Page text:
(6/1093) The Yck2 yeast casein kinase 1 isoform shows cell cycle-specific localization to sites of polarized growth and is required for proper septin organization.
Casein kinase 1 protein kinases are ubiquitous and abundant Ser/Thr-specific protein kinases with activity on acidic substrates. In yeast, the products of the redundant YCK1 and YCK2 genes are together essential for cell viability. Mutants deficient for these proteins display defects in cellular morphogenesis, cytokinesis, and endocytosis. Yck1p and Yck2p are peripheral plasma membrane proteins, and we report here that the localization of Yck2p within the membrane is dynamic through the cell cycle. Using a functional green fluorescent protein (GFP) fusion, we have observed that Yck2p is concentrated at sites of polarized growth during bud morphogenesis. At cytokinesis, GFP-Yck2p becomes associated with a ring at the bud neck and then appears as a patch of fluorescence, apparently coincident with the dividing membranes. The bud neck association of Yck2p at cytokinesis does not require an intact septin ring, and septin assembly is altered in a Yck-deficient mutant. The sites of GFP-Yck2p concentration and the defects observed for Yck-deficient cells together suggest that Yck plays distinct roles in morphogenesis and cytokinesis that are effected by differential localization. (+info)
(7/1093) Genetic factors affecting the impact of DNA polymerase delta proofreading activity on mutation avoidance in yeast.
Base selectivity, proofreading, and postreplication mismatch repair are important for replication fidelity. Because proofreading plays an important role in error correction, we have investigated factors that influence its impact in the yeast Saccharomyces cerevisiae. We have utilized a sensitive mutation detection system based on homonucleotide runs of 4 to 14 bases to examine the impact of DNA polymerase delta proofreading on mutation avoidance. The contribution of DNA polymerase delta proofreading on error avoidance was found to be similar to that of DNA polymerase epsilon proofreading in short homonucleotide runs (A4 and A5) but much greater than the contribution of DNA polymerase epsilon proofreading in longer runs. We have identified an intraprotein interaction affecting mutation prevention that results from mutations in the replication and the proofreading regions, resulting in an antimutator phenotype relative to a proofreading defect. Finally, a diploid strain with a defect in DNA polymerase delta proofreading exhibits a higher mutation rate than a haploid strain. We suggest that in the diploid population of proofreading defective cells there exists a transiently hypermutable fraction that would be inviable if cells were haploids. (+info)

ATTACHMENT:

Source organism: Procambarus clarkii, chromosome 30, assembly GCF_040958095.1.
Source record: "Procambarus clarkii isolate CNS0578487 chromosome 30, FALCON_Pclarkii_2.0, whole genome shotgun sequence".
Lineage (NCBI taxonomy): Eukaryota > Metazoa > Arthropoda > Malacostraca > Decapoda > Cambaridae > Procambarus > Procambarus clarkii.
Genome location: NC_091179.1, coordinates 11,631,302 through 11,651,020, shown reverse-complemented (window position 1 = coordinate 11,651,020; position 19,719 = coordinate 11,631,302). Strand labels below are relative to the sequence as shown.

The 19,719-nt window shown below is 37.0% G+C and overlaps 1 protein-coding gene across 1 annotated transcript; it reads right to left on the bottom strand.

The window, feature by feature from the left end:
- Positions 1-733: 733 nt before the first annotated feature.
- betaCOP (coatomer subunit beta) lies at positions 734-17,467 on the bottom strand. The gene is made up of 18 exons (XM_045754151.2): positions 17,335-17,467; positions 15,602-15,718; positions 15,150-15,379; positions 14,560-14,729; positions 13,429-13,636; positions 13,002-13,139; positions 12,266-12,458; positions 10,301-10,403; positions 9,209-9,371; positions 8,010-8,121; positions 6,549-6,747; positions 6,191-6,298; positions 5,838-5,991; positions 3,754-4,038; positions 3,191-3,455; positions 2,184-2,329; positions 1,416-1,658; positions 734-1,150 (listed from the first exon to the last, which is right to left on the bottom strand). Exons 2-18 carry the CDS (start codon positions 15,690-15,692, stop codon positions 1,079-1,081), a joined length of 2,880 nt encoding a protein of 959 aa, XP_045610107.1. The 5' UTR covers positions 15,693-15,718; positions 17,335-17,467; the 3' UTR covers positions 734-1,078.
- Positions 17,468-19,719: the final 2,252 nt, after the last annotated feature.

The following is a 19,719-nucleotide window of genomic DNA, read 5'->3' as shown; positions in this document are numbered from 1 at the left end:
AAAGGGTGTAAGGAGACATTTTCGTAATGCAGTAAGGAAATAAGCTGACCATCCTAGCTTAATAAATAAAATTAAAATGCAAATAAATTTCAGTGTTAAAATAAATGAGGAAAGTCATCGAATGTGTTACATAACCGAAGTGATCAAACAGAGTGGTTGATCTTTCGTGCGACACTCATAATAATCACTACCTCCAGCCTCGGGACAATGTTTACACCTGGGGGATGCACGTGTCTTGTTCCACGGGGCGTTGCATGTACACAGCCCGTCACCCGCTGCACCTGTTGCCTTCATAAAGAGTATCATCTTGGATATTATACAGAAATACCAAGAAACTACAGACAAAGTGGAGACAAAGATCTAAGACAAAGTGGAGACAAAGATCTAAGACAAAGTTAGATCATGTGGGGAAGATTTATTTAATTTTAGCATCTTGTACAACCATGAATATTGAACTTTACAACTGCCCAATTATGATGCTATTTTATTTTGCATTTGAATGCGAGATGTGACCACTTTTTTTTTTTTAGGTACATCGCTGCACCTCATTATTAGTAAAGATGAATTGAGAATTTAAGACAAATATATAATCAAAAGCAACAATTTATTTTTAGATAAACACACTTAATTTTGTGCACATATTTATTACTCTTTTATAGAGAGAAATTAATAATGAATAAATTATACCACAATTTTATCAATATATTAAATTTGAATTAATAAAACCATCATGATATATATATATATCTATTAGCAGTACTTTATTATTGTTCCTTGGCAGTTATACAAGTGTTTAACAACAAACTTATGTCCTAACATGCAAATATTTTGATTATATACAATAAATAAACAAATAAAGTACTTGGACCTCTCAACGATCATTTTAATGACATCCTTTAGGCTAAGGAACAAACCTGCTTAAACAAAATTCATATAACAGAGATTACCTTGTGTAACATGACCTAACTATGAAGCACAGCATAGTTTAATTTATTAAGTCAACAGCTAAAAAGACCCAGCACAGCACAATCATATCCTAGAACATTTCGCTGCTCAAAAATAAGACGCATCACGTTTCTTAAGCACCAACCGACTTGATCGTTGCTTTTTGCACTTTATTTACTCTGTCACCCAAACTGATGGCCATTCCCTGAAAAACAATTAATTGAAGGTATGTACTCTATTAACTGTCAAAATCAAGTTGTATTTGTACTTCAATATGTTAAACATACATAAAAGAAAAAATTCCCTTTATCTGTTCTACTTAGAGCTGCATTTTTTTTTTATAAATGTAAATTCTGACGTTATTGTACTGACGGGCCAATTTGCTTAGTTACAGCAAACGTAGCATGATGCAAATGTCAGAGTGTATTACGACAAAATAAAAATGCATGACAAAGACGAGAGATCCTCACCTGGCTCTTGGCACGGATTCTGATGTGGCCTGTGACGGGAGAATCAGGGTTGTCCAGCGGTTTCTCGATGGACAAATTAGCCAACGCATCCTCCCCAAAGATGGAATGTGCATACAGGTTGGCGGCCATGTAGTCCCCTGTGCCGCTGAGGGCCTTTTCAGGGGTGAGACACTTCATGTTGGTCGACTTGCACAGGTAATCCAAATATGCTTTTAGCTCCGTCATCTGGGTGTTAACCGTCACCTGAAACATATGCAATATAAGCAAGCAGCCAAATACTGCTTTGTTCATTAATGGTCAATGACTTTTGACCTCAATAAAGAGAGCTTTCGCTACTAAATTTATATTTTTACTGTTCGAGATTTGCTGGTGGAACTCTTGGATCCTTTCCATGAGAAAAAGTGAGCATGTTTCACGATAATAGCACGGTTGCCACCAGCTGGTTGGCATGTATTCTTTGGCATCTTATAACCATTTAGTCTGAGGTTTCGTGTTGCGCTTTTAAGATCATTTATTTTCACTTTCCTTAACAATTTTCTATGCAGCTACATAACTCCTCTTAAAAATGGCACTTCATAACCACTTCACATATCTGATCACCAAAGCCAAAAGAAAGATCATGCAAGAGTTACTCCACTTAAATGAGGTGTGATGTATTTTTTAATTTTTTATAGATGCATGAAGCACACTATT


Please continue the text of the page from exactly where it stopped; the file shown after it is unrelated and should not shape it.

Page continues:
(8/1093) Maximal stimulation of meiotic recombination by a yeast transcription factor requires the transcription activation domain and a DNA-binding domain.
The DNA sequences located upstream of the yeast HIS4 represent a very strong meiotic recombination hotspot. Although the activity of this hotspot requires the transcription activator Rap1p, the level of HIS4 transcription is not directly related to the level of recombination. We find that the recombination-stimulating activity of Rap1p requires the transcription activation domain of the protein. We show that a hybrid protein with the Gal4p DNA-binding domain and the Rap1p activation domain can stimulate recombination in a strain in which Gal4p-binding sites are inserted upstream of HIS4. In addition, we find recombination hotspot activity associated with the Gal4p DNA-binding sites that is independent of known transcription factors. We suggest that yeast cells have two types of recombination hotspots, alpha (transcription factor dependent) and beta (transcription factor independent). (+info)